Search Images Maps Play YouTube News Gmail Drive More »
Sign in
Screen reader users: click this link for accessible mode. Accessible mode has the same essential features but works better with your reader.

Patents

  1. Advanced Patent Search
Publication numberUS20040037156 A1
Publication typeApplication
Application numberUS 10/647,260
Publication dateFeb 26, 2004
Filing dateAug 26, 2003
Priority dateAug 26, 2002
Also published asCN1236384C, CN1484149A, US7103738
Publication number10647260, 647260, US 2004/0037156 A1, US 2004/037156 A1, US 20040037156 A1, US 20040037156A1, US 2004037156 A1, US 2004037156A1, US-A1-20040037156, US-A1-2004037156, US2004/0037156A1, US2004/037156A1, US20040037156 A1, US20040037156A1, US2004037156 A1, US2004037156A1
InventorsHiroshi Benno, Tsutomu Kamiyoshi, Tsuneo Uenishi, Takashi Yoneda, Shirou Yoshioka
Original AssigneeMatsushita Electric Industrial Co., Ltd.
Export CitationBiBTeX, EndNote, RefMan
External Links: USPTO, USPTO Assignment, Espacenet
Semiconductor integrated circuit
US 20040037156 A1
Abstract
A backup memory, a DMA (direct memory access) controller, and a WDT (watch dog timer) are provided in addition to a CPU (central processing unit), a RAM (random access memory), and a peripheral circuit. The DMA controller exercises control so that respective data of the CPU, RAM and peripheral circuit is saved in the backup memory each time the CPU, being under normal operation, supplies a counter reset signal to the WDT, and so that the data that has been saved in the backup memory is restored to the CPU, the RAM and the peripheral circuit, respectively, if the WDT has detected a program runaway and outputted a time-over signal. Therefore, even in a case where a program runaway has occurred in the CPU, normal operation is permitted to be resumed from midway in the program.
Images(4)
Previous page
Next page
Claims(11)
What is claimed is:
1. A semiconductor integrated circuit comprising:
a control block of a stored-program type;
a backup memory in which saved data is stored;
runaway detection means for detecting a program runaway in the control block; and
data transfer control means for exercising control so that data of the control block is saved in the backup memory when the control block operates normally, and so that the data that has been saved in the backup memory is restored to the control block, if the program runaway has been detected,
wherein normal operation is allowed to be resumed from midway in the program even in the case of the program runaway.
2. The semiconductor integrated circuit of claim 1, further comprises:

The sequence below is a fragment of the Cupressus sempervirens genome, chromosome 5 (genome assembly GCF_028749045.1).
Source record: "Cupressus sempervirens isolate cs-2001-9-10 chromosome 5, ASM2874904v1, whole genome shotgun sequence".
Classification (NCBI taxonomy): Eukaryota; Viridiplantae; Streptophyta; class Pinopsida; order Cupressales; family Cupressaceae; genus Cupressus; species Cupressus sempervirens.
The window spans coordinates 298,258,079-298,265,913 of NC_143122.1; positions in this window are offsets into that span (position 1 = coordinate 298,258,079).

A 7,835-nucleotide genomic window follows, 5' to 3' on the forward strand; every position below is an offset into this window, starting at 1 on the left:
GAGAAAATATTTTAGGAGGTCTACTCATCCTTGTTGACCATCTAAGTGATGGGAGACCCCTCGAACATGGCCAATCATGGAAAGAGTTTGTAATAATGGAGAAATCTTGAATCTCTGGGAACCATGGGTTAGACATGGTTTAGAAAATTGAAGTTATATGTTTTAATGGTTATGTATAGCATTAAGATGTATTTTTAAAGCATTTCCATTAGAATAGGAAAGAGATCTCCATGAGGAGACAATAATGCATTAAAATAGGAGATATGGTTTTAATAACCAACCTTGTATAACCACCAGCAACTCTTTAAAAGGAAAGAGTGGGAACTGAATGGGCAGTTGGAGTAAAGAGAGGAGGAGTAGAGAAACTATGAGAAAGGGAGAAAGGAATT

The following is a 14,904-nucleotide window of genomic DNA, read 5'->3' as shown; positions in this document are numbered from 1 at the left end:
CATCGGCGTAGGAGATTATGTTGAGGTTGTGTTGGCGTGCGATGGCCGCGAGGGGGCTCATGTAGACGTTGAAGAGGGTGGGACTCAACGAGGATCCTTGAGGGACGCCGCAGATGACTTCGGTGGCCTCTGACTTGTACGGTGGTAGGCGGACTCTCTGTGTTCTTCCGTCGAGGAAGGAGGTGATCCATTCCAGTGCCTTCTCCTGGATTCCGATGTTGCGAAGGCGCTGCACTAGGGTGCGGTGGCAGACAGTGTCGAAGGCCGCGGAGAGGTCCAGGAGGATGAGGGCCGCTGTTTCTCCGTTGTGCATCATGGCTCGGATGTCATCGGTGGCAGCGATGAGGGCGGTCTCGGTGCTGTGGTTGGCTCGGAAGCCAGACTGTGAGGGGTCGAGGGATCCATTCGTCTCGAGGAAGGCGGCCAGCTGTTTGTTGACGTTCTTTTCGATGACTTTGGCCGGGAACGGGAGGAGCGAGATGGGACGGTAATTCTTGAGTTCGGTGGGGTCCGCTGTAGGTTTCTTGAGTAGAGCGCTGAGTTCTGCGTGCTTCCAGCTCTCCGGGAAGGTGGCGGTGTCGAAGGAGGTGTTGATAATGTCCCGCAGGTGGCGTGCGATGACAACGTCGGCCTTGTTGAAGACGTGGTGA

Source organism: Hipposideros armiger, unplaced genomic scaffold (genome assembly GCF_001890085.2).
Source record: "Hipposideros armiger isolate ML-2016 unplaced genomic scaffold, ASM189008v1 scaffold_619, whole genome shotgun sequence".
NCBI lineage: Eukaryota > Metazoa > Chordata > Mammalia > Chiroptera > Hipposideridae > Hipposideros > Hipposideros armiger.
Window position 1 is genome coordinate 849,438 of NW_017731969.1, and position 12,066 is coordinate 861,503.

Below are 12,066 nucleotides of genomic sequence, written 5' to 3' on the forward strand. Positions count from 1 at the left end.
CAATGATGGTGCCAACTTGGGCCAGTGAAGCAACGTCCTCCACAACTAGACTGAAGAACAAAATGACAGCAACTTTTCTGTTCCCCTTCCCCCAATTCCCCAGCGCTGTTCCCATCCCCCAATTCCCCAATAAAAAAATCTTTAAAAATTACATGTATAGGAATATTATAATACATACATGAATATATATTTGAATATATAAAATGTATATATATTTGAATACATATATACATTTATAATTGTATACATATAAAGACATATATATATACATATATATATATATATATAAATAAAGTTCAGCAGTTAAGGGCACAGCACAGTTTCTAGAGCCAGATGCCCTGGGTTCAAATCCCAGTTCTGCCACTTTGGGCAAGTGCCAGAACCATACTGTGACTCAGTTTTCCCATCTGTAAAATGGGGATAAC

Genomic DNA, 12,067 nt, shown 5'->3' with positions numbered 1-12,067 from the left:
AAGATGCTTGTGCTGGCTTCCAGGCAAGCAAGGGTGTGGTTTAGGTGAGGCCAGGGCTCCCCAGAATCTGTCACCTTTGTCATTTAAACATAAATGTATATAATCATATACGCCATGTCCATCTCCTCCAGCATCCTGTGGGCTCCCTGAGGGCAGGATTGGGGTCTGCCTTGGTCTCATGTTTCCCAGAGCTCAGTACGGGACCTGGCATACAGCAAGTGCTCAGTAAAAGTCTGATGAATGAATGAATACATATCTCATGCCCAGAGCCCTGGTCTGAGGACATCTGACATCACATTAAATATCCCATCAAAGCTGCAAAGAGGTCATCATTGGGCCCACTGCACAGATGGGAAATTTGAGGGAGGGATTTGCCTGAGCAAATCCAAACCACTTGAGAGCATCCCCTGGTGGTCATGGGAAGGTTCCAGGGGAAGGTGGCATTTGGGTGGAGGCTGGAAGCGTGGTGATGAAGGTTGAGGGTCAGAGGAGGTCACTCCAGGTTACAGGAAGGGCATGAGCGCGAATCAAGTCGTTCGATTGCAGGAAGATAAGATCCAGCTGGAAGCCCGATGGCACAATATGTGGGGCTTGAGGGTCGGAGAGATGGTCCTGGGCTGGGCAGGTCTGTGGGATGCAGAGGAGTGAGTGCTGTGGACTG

another circuit block including a data storage portion,
wherein the data transfer control means further functions to exercise control so that data of said another circuit block is saved in the backup memory when the control block operates normally, and so that the data that has been saved in the backup memory is restored to said another circuit block, if the program runaway has been detected.
3. The semiconductor integrated circuit of claim 1 or 2, wherein the data transfer control means controls saving and restoring of only critical data among all the data held in the control block and said another circuit block.
4. The semiconductor integrated circuit of claim 1 or 2, wherein the data transfer control means further functions to stop operation of the control block when the data is being saved in the backup memory and restored from the backup memory.
5. The semiconductor integrated circuit of claim 1 or 2, wherein the data transfer control means is a DMA controller for controlling direct memory access operation.
6. The semiconductor integrated circuit of claim 1 or 2, wherein the runaway detection means is a watch dog timer.
7. The semiconductor integrated circuit of claim 1 or 2, wherein the backup memory is a non-volatile memory.
8. The semiconductor integrated circuit of claim 1 or 2, wherein the backup memory is an external memory to the semiconductor integrated circuit.
9. The semiconductor integrated circuit of claim 1 or 2, further comprises a restore flag for informing the control block that the data-restoring operation has been performed under the control exercised by the data transfer control means.
10. The semiconductor integrated circuit of claim 1 or 2, wherein the backup memory is connected to the data transfer control means via a dedicated bus which is different from a bus for the control block, so that the control block does not have access to the backup memory.